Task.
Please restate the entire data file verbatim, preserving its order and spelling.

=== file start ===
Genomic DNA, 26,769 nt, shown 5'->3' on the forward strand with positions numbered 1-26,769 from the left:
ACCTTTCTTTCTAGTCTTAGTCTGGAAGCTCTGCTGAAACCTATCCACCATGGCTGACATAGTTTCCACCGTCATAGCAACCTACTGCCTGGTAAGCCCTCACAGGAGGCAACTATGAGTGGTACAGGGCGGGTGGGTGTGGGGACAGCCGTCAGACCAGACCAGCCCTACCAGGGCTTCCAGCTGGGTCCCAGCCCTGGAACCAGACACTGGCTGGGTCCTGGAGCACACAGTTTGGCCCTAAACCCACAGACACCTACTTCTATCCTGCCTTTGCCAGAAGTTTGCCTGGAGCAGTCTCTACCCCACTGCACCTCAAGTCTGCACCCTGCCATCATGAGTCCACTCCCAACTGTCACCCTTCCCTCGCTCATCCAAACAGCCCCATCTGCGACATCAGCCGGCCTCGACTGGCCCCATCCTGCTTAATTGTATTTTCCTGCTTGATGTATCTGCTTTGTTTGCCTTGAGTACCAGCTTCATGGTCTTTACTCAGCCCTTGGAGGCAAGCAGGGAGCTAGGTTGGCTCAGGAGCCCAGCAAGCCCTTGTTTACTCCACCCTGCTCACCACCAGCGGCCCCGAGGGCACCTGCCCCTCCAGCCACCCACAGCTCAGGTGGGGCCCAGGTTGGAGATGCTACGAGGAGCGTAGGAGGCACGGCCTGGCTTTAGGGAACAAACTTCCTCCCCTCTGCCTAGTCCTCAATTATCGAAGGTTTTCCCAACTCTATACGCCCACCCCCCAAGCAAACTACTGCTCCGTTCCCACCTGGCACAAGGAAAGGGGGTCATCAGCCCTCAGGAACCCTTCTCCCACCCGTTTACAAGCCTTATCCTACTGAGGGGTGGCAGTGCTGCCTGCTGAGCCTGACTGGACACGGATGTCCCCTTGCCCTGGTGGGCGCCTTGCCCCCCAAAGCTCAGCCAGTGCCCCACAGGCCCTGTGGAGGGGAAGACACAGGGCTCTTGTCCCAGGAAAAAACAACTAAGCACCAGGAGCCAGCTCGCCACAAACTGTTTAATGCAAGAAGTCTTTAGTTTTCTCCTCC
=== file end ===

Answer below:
Genomic DNA, 26,769 nt, shown 5'->3' on the forward strand with positions numbered 1-26,769 from the left:
ACCTTTCTTTCTAGTCTTAGTCTGGAAGCTCTGCTGAAACCTATCCACCATGGCTGACATAGTTTCCACCGTCATAGCAACCTACTGCCTGGTAAGCCCTCACAGGAGGCAACTATGAGTGGTACAGGGCGGGTGGGTGTGGGGACAGCCGTCAGACCAGACCAGCCCTACCAGGGCTTCCAGCTGGGTCCCAGCCCTGGAACCAGACACTGGCTGGGTCCTGGAGCACACAGTTTGGCCCTAAACCCACAGACACCTACTTCTATCCTGCCTTTGCCAGAAGTTTGCCTGGAGCAGTCTCTACCCCACTGCACCTCAAGTCTGCACCCTGCCATCATGAGTCCACTCCCAACTGTCACCCTTCCCTCGCTCATCCAAACAGCCCCATCTGCGACATCAGCCGGCCTCGACTGGCCCCATCCTGCTTAATTGTATTTTCCTGCTTGATGTATCTGCTTTGTTTGCCTTGAGTACCAGCTTCATGGTCTTTACTCAGCCCTTGGAGGCAAGCAGGGAGCTAGGTTGGCTCAGGAGCCCAGCAAGCCCTTGTTTACTCCACCCTGCTCACCACCAGCGGCCCCGAGGGCACCTGCCCCTCCAGCCACCCACAGCTCAGGTGGGGCCCAGGTTGGAGATGCTACGAGGAGCGTAGGAGGCACGGCCTGGCTTTAGGGAACAAACTTCCTCCCCTCTGCCTAGTCCTCAATTATCGAAGGTTTTCCCAACTCTATACGCCCACCCCCCAAGCAAACTACTGCTCCGTTCCCACCTGGCACAAGGAAAGGGGGTCATCAGCCCTCAGGAACCCTTCTCCCACCCGTTTACAAGCCTTATCCTACTGAGGGGTGGCAGTGCTGCCTGCTGAGCCTGACTGGACACGGATGTCCCCTTGCCCTGGTGGGCGCCTTGCCCCCCAAAGCTCAGCCAGTGCCCCACAGGCCCTGTGGAGGGGAAGACACAGGGCTCTTGTCCCAGGAAAAAACAACTAAGCACCAGGAGCCAGCTCGCCACAAACTGTTTAATGCAAGAAGTCTTTAGTTTTCTCCTCC